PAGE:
When her husband Ivan Pavlovich unexpectedly lost eyesight, Maria had to keep the family together: she, the mother, became its life force, the one who dedicated entire life to her children and their upbringing, who supported her husband and had to provide the daily bread.
On February 8th (O.S. January 27th) 1834 in the village of Verkhniye Aremziani, near Tobolsk, the family of Ivan Pavlovich Mendeleev was blessed with their last son (seventeenth) child, who was christened Dimitri. Three of the Mendeleev infants had died right after they were born, and did not live till their baptism, that is why Dimitri was registered as the fourteenth Mendeleev child. By the time he was born, there were only six surviving siblings: two brothers and four sisters.
Due to dire financial situation caused by Ivan Pavlovich’s illness, Maria Dimitrievna was left with a heavy burden: besides tending to her children, she had to be the breadwinner of the family. She was indeed an exceptional woman: selfless and affectionate, ready to sacrifice everything for the sake of her children and loved ones.
Maria’s eldest brother, Vasili Dimitrievich Korniliev, who lived in Moscow, had inherited a small glass factory, so he suggested that Maria manage the factory with the right to use the profits to sustain the Mendeleev family. The factory was in the Aremziani village, a few miles away fr om Tobolsk, and the Mendeleev family moved there. Maria Dimitrievna succeeded in managing her brother’s factory. This after having given birth to seventeen children! When Ivan Mendeleyev passed away in 1847, the big family’s wherewithal depended entirely on Maria Dimitrievna: yet, even combined with the meager pension, the family merely eked out a living. Besides taking care of the finances, Maria Dimitrievna still managed to attend to her motherly duties: she even succeeded in providing her children with the best education available.
Maria Dimitrievna toiled away managing the factory and operating a considerable farm in the village, which was started with the purpose of feeding the family: she did not have a minute to spare. Despite her efforts and hard work the results were not as impressive as she had hoped. Even after her daughters had married and Ivan, the eldest son, sponsored by his uncle, had enrolled in Moscow University Boarding School for Noblemen, Maria Dimitrievna could hardly make ends meet. To make things even worse, soon Ivan was expelled from school for “disorderly conduct”. It came as a hard blow to his mother.
Letters, written by Maria Dimitrievna to her relatives during the period, show the extent of her anguish: she could not help blaming herself for having neglected her son. She felt that he should not have been allowed to leave home so soon and that while struggling to provide the daily bread, she somehow had overlooked her children’s upbringing. “Carried away by my ambition to keep up appearances suitable to my status”, she wrote to her daughter, “and having taken upon myself the burden of managing the business, which proved harmful to my family, I had forgotten that I was surrounded by children who would reward my motherly care and efforts with their successful future. I had forgotten that I am the mother of the family, and now, ten years later, the bitter reality has opened my eyes. The factory had not provided any relief for my needs, my children and I remain without a home, and I, with managing the factory, have become deprived of any consolation and support in my old age. I have lost the virtue I have been so proud of until now: I have sold my eldest son’s morality for the sake of temporary relief for my family… Own eye is the keenest eye, yet I was living at the factory, tending to business from dawn to dusk, having left my children motherless and orphaned.” The Mendeleev family returned to Tobolsk, having left Aremziani and the factory for good. Maria Dmitrievna wrote: “Even now I pass the entire day in toil, there is no time to go for visits, sit down with cards, take care of my outfits, but I woke up today with a feeling that my love for my baby-boys makes me their guardian, their mentor, and I have returned to my motherly duties I had neglected while I was hustling to make the business work. My conscience is clear now, and I shall die happy if I fulfill my motherly obligations towards Pasha and Misha.” She decidedthere and then, in 1839 “to leave Tobolsk if necessary and go beyond Ural” in order to provide her sons with suitable education.”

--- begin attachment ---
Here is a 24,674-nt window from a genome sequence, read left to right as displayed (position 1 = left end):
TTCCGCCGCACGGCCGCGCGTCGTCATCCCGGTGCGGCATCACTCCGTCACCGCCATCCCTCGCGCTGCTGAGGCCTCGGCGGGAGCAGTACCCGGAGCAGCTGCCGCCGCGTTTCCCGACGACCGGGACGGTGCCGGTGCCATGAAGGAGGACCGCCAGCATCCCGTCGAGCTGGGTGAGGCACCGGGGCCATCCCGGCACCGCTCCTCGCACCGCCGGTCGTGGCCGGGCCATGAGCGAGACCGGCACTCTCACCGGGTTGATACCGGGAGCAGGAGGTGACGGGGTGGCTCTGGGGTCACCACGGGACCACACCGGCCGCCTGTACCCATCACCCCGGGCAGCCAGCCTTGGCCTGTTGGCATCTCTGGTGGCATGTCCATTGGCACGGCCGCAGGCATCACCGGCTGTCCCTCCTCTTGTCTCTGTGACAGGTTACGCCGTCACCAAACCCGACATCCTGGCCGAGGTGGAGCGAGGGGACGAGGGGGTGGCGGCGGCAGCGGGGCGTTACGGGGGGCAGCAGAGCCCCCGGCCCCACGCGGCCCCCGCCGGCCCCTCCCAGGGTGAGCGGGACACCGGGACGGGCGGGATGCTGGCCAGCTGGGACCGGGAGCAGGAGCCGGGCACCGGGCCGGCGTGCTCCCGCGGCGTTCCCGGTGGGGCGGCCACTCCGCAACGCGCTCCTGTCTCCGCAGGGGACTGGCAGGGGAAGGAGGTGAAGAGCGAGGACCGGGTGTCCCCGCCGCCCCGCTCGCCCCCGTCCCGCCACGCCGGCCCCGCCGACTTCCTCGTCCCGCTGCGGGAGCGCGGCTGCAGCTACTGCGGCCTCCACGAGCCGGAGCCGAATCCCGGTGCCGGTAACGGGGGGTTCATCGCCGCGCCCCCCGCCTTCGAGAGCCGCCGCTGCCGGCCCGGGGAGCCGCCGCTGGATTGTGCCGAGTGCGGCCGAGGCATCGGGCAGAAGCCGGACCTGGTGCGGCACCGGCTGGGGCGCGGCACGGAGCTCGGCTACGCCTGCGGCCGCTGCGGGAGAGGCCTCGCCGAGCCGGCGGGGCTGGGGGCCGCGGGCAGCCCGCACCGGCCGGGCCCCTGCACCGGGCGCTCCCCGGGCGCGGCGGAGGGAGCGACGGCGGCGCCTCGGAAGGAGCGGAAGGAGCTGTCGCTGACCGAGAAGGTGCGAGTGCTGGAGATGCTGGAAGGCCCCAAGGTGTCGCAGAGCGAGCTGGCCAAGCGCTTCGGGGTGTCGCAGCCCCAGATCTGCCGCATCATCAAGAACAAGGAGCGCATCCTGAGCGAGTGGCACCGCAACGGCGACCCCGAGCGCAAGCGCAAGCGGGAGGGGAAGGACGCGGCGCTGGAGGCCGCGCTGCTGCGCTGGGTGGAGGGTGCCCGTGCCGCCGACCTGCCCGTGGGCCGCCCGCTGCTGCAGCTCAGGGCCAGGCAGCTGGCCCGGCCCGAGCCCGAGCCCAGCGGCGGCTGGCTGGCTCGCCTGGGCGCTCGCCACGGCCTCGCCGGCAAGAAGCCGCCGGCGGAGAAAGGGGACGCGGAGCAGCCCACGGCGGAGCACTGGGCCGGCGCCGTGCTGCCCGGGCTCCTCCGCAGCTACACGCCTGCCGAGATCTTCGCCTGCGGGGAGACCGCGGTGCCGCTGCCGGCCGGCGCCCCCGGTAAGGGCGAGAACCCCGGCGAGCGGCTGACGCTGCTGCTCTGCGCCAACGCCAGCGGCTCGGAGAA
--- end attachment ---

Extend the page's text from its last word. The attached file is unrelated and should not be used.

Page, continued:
Maria Dimitrievna was forty-one when she gave birth to Dimitri. Exceptionally intelligent and well-educated, a kind and caring mother, she put together a vast home library, all her children were able to read by the ages of four or five. Alexander Pushkin was the most favorite author. According to Mendeleev, it was his mother who had inspired his love for science, his passion for reading, and who greatly influenced the shaping of his personality his mother believed in free, natural awakening of innate talents. There were two idols in the Mendeleev family - books and labor.
In the evening Maria Dimitrievna used to play the piano. Beside the big Mendeleev family, many friends and acquaintances came to hear her play. Maria Dimitrievna was a woman of remarkable intellect, she was held in high esteem by the group of local intellectuals. Mendeleev’s childhood and school years were spent within an atmosphere beneficial for educating an unusual and independent mind.